“Consequently, we have decided to discontinue this award based on our analyses of the information received,” he wrote.
While SEG has not received any funding to date, FWS authorized the expenditure $176,449 of federal funds for the developers “to complete the required environmental, economic, cultural compliance, and permitting documentation (‘soft costs’),” Piccirilli wrote.
“The Service also authorized the grantee to expend up to an additional $127,366 of the federal budget if additional funds were needed for the permits and compliance studies, thus allowing for a total of $303,815 for ‘soft costs’,” the FWS official wrote to DPNR Commissioner Dawn Henry. “After one year, minimal progress has been made on the grant project.
Piccirilli’s letter enumerated 21 issues which need to be addressed about SEG’s marina project ranging from addressing pile driving and quantification of potential acoustic impacts to sea turtles to analyzing impacts to the resources of the Virgin Islands National Park and the Virgin Islands Coral Reef National Monument from increased vessel traffic.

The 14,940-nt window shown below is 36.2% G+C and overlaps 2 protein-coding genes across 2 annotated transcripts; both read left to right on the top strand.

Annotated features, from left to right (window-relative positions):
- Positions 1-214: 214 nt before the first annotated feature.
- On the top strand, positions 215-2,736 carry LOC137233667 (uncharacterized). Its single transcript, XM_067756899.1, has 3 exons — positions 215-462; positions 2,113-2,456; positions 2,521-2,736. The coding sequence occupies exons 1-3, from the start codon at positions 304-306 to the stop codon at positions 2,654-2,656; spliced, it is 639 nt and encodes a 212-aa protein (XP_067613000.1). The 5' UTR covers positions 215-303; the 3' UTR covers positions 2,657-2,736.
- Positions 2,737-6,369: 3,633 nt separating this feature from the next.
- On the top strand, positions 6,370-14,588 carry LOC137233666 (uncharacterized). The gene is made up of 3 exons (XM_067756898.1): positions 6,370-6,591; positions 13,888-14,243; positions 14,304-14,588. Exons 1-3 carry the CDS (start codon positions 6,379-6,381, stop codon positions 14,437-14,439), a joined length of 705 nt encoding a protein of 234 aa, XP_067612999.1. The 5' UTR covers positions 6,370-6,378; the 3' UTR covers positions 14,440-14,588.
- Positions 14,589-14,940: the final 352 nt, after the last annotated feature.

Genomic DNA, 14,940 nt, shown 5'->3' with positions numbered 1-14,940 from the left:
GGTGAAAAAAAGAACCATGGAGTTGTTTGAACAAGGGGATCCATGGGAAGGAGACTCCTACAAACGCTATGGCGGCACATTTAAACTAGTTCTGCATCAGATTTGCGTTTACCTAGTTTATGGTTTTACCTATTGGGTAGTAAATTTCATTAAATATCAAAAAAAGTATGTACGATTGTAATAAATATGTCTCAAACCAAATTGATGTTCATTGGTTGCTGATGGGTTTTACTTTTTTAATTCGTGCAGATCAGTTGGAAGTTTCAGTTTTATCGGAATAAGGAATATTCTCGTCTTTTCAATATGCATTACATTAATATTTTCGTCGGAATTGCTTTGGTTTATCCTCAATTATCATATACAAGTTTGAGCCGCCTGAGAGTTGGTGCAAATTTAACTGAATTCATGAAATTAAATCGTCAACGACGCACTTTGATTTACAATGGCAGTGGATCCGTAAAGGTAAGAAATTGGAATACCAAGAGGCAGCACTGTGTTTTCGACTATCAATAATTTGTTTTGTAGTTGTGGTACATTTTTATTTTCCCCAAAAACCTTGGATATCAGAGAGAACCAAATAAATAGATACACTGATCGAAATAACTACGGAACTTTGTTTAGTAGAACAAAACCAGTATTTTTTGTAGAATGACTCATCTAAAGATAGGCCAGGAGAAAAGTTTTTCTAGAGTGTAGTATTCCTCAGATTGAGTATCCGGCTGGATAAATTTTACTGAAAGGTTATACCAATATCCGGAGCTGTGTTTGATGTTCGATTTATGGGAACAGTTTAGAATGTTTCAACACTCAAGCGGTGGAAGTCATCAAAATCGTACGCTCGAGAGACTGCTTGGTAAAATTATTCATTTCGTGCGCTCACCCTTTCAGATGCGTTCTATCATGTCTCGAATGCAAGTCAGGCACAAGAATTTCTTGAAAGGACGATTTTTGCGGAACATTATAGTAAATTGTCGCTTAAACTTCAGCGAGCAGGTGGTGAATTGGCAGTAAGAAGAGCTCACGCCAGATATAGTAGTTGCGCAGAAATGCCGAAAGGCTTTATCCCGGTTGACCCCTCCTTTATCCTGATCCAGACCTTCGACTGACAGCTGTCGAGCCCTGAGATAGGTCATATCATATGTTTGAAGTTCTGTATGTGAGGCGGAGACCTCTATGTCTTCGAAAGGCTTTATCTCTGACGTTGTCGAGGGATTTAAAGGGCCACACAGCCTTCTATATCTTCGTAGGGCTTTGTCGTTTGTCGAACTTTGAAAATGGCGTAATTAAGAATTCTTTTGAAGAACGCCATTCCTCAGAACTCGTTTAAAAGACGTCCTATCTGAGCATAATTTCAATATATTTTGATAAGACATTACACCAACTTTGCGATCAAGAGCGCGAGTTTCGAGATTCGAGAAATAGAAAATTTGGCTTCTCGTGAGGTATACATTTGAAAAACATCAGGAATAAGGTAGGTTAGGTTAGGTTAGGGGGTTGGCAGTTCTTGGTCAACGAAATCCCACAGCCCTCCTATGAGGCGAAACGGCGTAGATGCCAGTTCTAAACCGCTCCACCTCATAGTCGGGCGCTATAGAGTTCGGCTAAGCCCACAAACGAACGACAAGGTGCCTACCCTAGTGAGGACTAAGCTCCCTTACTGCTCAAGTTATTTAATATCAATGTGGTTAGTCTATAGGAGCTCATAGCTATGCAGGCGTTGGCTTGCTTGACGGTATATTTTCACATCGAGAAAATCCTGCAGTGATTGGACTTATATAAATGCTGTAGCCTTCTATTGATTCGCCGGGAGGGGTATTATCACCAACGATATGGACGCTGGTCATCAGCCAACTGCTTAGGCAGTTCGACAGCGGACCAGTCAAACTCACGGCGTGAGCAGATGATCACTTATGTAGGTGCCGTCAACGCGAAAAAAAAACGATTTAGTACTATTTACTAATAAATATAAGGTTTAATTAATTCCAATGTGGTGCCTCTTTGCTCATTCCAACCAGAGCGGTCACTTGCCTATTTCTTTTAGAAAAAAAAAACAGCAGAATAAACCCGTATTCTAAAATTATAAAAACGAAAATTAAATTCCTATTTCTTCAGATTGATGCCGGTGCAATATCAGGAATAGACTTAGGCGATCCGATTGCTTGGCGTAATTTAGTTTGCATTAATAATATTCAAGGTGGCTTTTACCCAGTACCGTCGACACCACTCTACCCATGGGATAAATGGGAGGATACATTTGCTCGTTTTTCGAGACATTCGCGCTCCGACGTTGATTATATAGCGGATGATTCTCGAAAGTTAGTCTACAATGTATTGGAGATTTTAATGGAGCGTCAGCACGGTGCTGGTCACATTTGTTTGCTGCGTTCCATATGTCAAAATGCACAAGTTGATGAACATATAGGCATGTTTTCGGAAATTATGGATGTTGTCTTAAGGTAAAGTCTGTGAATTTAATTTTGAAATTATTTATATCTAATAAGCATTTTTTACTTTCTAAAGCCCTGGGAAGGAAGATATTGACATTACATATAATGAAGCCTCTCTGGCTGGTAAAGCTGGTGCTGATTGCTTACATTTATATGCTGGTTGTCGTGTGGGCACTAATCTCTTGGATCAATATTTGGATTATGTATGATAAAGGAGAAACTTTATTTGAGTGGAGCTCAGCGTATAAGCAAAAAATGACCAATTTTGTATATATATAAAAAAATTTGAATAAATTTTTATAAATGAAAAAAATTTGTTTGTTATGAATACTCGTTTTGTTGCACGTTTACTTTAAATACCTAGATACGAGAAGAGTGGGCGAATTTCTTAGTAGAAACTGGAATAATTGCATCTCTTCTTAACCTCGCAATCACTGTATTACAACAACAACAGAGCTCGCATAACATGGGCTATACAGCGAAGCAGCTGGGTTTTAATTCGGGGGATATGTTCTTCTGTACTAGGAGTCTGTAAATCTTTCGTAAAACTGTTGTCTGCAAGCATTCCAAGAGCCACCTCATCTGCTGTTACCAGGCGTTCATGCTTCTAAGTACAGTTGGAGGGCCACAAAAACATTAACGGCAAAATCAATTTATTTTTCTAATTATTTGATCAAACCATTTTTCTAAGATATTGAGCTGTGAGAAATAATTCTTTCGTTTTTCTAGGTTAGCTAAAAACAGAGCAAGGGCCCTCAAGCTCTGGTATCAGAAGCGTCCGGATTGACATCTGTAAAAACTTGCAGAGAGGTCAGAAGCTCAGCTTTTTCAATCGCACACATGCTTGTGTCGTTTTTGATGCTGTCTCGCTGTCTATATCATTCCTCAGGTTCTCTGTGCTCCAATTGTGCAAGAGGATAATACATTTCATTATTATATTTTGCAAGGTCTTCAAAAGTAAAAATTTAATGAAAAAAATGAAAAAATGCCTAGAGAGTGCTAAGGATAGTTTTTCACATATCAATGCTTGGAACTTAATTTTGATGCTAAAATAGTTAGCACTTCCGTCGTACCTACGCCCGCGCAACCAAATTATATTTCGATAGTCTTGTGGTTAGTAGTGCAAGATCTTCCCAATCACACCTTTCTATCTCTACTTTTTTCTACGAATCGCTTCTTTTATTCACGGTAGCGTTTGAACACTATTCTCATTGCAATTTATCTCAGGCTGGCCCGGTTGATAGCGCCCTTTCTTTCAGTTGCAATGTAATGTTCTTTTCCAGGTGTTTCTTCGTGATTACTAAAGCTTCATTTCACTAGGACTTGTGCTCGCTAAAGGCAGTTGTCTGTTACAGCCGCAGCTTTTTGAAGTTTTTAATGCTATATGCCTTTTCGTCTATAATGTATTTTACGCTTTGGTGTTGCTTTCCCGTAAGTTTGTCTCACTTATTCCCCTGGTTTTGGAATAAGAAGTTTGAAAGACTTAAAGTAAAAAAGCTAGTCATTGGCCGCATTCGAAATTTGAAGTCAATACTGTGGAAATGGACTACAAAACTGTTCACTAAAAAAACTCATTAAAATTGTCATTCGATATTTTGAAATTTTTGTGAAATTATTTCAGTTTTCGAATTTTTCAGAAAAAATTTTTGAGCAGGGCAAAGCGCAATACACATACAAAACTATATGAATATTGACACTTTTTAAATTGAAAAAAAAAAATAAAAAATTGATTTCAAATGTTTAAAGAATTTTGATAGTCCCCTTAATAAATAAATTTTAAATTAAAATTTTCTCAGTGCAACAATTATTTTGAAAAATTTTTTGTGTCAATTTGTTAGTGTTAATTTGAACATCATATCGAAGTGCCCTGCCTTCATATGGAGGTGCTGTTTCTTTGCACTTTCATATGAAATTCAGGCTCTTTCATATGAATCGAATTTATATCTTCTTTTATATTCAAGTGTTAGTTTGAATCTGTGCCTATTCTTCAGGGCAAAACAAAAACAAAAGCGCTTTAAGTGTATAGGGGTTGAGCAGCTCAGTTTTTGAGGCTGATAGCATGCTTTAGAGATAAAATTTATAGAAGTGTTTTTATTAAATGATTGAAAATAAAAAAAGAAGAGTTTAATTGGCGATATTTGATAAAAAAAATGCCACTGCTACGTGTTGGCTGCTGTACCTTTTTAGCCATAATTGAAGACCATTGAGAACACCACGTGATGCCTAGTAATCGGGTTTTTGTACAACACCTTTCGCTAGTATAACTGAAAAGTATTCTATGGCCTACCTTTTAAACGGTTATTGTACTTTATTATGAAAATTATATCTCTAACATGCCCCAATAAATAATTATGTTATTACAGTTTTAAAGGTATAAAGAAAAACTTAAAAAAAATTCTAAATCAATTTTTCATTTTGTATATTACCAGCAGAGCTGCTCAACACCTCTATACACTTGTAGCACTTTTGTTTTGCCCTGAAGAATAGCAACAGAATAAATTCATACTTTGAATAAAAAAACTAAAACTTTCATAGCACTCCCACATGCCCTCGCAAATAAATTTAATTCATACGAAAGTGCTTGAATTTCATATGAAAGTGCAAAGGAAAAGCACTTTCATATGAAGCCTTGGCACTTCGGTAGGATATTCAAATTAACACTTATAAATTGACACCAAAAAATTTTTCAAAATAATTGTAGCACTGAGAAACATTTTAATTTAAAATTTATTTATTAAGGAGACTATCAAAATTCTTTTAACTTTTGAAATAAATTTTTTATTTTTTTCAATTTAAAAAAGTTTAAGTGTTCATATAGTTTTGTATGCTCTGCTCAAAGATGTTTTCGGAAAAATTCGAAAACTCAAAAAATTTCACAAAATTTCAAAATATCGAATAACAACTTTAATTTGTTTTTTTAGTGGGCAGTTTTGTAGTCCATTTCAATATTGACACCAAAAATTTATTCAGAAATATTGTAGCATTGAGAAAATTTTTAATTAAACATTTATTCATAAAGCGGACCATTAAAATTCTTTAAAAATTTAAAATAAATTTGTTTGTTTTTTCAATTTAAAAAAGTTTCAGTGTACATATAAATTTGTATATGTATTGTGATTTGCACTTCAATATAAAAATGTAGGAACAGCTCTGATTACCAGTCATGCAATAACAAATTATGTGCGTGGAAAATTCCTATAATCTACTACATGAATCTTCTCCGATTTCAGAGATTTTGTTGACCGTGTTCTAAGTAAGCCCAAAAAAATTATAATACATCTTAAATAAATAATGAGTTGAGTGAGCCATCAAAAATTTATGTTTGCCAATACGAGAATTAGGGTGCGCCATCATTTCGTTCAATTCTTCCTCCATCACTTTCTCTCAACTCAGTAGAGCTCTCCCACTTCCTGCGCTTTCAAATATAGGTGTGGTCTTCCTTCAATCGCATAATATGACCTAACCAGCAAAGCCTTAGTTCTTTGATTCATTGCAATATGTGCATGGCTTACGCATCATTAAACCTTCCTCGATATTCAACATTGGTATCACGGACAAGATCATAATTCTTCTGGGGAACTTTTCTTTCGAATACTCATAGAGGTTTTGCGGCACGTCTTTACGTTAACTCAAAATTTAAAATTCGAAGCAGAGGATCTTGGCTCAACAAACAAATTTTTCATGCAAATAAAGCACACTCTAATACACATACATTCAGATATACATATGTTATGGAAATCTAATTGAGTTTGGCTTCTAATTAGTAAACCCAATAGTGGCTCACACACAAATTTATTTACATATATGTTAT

SEG principals Chaliese Summers and Rick Barksdale have plans to construct a 145-slip mega marina in Coral Bay harbor. They were able to secure the BIG funding by convincing FWS that 37 percent of their project would benefit transient boaters.
SEG’s project sailed through the local Coastal Zone Management process, getting a green light from a controversial St. John CZM Committee in October. Despite the DPNR permits, before construction can begin, the marina still requires permits from the Army Corps of Engineers as well as the local legislature for use of submerged lands.